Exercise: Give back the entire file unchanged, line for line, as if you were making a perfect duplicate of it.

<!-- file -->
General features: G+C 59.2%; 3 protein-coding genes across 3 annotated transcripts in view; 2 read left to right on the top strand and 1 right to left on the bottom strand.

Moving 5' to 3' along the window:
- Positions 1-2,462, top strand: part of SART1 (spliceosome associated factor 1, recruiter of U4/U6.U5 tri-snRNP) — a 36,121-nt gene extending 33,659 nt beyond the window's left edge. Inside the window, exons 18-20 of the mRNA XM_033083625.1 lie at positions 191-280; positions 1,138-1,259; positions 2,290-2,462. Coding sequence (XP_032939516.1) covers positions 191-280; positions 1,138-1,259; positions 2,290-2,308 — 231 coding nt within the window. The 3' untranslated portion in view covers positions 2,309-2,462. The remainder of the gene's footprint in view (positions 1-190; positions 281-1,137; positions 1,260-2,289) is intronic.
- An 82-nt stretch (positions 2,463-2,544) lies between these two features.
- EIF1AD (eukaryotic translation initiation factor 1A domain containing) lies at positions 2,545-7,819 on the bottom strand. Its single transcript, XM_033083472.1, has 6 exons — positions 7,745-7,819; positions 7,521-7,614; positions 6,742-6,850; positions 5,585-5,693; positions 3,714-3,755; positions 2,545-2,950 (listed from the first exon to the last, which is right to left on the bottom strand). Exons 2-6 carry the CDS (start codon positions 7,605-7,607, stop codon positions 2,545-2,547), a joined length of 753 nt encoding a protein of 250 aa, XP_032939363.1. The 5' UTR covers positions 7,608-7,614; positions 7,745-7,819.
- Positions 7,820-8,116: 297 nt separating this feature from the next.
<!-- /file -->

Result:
General features: G+C 59.2%; 3 protein-coding genes across 3 annotated transcripts in view; 2 read left to right on the top strand and 1 right to left on the bottom strand.

Moving 5' to 3' along the window:
- Positions 1-2,462, top strand: part of SART1 (spliceosome associated factor 1, recruiter of U4/U6.U5 tri-snRNP) — a 36,121-nt gene extending 33,659 nt beyond the window's left edge. Inside the window, exons 18-20 of the mRNA XM_033083625.1 lie at positions 191-280; positions 1,138-1,259; positions 2,290-2,462. Coding sequence (XP_032939516.1) covers positions 191-280; positions 1,138-1,259; positions 2,290-2,308 — 231 coding nt within the window. The 3' untranslated portion in view covers positions 2,309-2,462. The remainder of the gene's footprint in view (positions 1-190; positions 281-1,137; positions 1,260-2,289) is intronic.
- An 82-nt stretch (positions 2,463-2,544) lies between these two features.
- EIF1AD (eukaryotic translation initiation factor 1A domain containing) lies at positions 2,545-7,819 on the bottom strand. Its single transcript, XM_033083472.1, has 6 exons — positions 7,745-7,819; positions 7,521-7,614; positions 6,742-6,850; positions 5,585-5,693; positions 3,714-3,755; positions 2,545-2,950 (listed from the first exon to the last, which is right to left on the bottom strand). Exons 2-6 carry the CDS (start codon positions 7,605-7,607, stop codon positions 2,545-2,547), a joined length of 753 nt encoding a protein of 250 aa, XP_032939363.1. The 5' UTR covers positions 7,608-7,614; positions 7,745-7,819.
- Positions 7,820-8,116: 297 nt separating this feature from the next.